Worcestershire Record No. 23 November 2007 p. 27


by Gavin Peplow

The summer of 2007 will go down on record as one of the wettest ever, with the County being subjected to torrential rain in both June & July. On both occasions this lead to extensive flooding of the Severn and Avon River valleys – something that is virtually unprecedented for this time of year. The full impact on breeding birds has yet to be assessed, though early starters enjoyed good conditions through April and May. Migrant passage though, in both May and September, through into October has yielded some excellent birds, some of which lingered long enough to be enjoyed by many.

May began with a Hoopoe being seen by a few observers at Upton Warren, whilst a Marsh Harrier drifted over Grimley New Workings. Further individuals of this last species were later seen near Hollywood and again at Grimley mid-month. Ring Ouzel passage was atypically protracted this year with birds remaining on Bredon Hill, Clent and the Malverns through until 10th. Tern passage though was very poor, with just a couple of Black’s and one Arctic reported.

Several un-seasonal records mid-month included a Snow Bunting on Worcestershire Beacon, an Iceland Gull at Kinsham and a Jack Snipe at Upton Warren Flashes. Grimley attracted a Temminck’s Stint, four Sanderling, two or three Garganey, an Osprey and then two drake Red-crested Pochard. What would have been the highlight for all if it had lingered, was a dazzling Bee-eater at Upton Warren. A new bird for the reserve and only the third County record, it sat out a period of heavy rain and then promptly flew off high to the east as soon as there was a break in the weather, having only been enjoyed by a few fortunate observers.

A couple of Quail were heard calling at Longdon Marsh in early June whilst Upton Warren attracted two Little Terns briefly, a migrant Osprey and then a cracking female Red-necked Phalarope mid-month. Two Avocet families here included eight juveniles and they continued to do well, thankfully being quite well grown and therefore able to survive the torrential rain later in the month. Other highlights for the month included a Wood Sandpiper and a pair of Garganey at Grimley New Workings, but all of these records were significantly over-shadowed when it was belatedly reported that a Squacco Heron had visited a small Fishing Pool near Hanley Swan on two separate dates. This is the first record for Worcestershire and only the third ever in the West Midlands Bird Club area.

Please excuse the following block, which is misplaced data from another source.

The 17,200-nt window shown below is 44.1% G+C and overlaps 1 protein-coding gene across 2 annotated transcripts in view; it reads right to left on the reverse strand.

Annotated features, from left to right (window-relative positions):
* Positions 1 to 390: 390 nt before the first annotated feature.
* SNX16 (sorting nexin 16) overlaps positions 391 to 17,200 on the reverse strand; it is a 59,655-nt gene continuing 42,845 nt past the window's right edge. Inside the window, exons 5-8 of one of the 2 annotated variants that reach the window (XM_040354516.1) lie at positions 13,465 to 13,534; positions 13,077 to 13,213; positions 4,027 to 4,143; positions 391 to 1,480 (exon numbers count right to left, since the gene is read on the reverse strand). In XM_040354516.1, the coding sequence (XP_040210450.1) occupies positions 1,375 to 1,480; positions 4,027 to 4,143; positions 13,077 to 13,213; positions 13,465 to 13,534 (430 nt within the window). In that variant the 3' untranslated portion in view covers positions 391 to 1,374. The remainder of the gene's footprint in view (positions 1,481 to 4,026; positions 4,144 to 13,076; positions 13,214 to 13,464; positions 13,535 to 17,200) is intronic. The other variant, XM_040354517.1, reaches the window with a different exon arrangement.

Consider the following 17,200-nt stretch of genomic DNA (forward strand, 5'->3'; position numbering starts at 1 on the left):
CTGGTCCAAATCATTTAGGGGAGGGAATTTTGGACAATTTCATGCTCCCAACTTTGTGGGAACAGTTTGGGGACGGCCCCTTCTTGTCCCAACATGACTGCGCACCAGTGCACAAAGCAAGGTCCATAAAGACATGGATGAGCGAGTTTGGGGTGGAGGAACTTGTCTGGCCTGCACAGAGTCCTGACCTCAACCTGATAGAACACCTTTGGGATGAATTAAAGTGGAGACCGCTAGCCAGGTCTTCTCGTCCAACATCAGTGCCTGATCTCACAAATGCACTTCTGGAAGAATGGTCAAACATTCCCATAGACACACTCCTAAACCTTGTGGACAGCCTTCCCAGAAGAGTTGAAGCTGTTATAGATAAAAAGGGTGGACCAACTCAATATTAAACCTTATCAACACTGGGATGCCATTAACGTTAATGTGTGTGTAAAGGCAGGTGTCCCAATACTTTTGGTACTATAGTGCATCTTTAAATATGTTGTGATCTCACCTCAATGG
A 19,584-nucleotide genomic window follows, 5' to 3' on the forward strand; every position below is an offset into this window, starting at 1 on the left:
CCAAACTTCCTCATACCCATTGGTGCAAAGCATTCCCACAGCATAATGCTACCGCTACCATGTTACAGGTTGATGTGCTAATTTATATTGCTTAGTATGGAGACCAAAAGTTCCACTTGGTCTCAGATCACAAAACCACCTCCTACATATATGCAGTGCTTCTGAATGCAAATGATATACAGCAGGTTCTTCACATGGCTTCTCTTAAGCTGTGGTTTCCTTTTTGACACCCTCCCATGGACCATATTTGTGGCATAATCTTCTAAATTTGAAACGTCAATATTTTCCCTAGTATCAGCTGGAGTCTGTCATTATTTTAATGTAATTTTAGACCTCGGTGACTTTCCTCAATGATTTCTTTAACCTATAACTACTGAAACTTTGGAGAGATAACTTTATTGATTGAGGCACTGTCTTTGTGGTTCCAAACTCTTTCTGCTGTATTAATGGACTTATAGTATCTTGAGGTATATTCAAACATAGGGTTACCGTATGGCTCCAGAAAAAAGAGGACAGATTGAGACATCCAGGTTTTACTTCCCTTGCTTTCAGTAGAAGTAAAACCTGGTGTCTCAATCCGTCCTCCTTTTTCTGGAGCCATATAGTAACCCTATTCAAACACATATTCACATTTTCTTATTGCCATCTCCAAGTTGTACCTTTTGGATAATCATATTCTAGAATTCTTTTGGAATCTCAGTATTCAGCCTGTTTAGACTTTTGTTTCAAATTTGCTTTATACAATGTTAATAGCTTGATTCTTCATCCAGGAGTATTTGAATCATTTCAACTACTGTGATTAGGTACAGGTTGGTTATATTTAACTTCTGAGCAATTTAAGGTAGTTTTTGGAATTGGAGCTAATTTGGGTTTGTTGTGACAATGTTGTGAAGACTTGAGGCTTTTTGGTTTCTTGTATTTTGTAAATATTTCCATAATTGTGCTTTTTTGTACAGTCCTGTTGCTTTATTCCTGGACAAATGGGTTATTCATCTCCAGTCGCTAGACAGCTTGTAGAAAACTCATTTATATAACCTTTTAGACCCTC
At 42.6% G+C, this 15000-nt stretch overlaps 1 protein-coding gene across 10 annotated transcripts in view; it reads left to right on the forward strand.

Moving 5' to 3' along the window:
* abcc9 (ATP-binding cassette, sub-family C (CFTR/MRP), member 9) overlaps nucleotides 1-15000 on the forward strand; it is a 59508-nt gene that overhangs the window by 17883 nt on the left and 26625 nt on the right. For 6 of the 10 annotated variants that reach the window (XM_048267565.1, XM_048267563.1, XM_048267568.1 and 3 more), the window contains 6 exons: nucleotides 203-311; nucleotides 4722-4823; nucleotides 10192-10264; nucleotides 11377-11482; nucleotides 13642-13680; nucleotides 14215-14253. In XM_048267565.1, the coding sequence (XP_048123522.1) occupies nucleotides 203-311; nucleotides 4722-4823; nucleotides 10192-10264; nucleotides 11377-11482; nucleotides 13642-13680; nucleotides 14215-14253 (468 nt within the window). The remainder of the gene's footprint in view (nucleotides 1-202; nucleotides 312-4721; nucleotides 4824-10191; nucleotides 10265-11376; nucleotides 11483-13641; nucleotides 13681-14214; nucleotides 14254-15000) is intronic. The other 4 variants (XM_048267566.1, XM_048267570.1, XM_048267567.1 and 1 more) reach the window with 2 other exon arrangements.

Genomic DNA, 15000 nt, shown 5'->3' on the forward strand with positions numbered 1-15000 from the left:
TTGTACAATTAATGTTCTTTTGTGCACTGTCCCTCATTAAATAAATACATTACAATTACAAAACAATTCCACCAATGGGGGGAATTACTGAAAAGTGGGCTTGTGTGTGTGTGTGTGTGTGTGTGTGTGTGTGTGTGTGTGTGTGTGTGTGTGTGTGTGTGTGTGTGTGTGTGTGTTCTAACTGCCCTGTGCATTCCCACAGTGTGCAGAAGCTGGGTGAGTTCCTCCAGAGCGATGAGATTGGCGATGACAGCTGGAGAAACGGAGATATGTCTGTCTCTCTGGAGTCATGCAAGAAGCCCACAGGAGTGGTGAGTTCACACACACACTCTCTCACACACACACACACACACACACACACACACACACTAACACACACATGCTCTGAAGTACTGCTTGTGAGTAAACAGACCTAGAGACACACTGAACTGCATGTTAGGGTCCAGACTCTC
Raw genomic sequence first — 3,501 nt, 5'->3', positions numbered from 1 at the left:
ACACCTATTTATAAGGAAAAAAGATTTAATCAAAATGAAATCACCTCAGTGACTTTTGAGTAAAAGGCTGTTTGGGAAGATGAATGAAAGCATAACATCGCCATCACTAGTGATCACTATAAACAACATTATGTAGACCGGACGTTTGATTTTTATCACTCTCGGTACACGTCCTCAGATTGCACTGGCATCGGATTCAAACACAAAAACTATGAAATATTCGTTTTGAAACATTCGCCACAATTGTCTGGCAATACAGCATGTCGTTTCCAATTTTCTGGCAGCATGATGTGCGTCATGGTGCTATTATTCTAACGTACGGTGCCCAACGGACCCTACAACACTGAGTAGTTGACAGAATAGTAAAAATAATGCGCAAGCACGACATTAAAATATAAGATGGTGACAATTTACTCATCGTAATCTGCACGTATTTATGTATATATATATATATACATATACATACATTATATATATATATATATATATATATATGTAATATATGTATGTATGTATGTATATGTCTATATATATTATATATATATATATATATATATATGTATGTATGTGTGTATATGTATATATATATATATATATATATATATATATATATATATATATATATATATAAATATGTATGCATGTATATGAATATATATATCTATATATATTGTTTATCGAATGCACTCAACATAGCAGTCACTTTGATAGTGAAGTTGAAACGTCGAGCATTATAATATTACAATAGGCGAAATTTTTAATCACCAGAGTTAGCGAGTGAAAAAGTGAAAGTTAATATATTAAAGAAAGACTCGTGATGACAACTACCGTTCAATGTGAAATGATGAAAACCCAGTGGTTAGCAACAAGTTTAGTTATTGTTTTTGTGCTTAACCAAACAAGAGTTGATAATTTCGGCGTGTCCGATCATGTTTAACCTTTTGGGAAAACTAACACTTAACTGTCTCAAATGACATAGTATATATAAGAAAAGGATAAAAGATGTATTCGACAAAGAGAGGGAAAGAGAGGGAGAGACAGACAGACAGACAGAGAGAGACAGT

July was also dominated by wet weather, though this was seemingly enjoyed by an increasing number of Little Egrets at several sites. A Quail called at Grimley during the first week and was followed by a Little Gull and then a Black Tern. An Osprey was seen near Barnt Green and early returning waders included a couple of Wood Sandpipers and a party of 20 Black-tailed Godwits at Upton Warren.

Little Egret numbers continued to increase during August, with a new County record total of ten being seen at Grimley New Workings. The now expected run of juvenile Mediterranean Gulls appeared and as usual, mainly favoured the Upton Warren roost, with a peak of three birds early in the month. Several eclipse Garganey were found, but perhaps the most interesting wildfowl record was of six juvenile Ruddy Shelduck that visited Kinsham and Bredon’s Hardwick. Although normally passed off as ‘presumed escapes’, young birds at this time of year could conceivably have originated from further east in Europe. It will probably though take the observation of a ringed bird at some point to prove this as the source of this attractive species.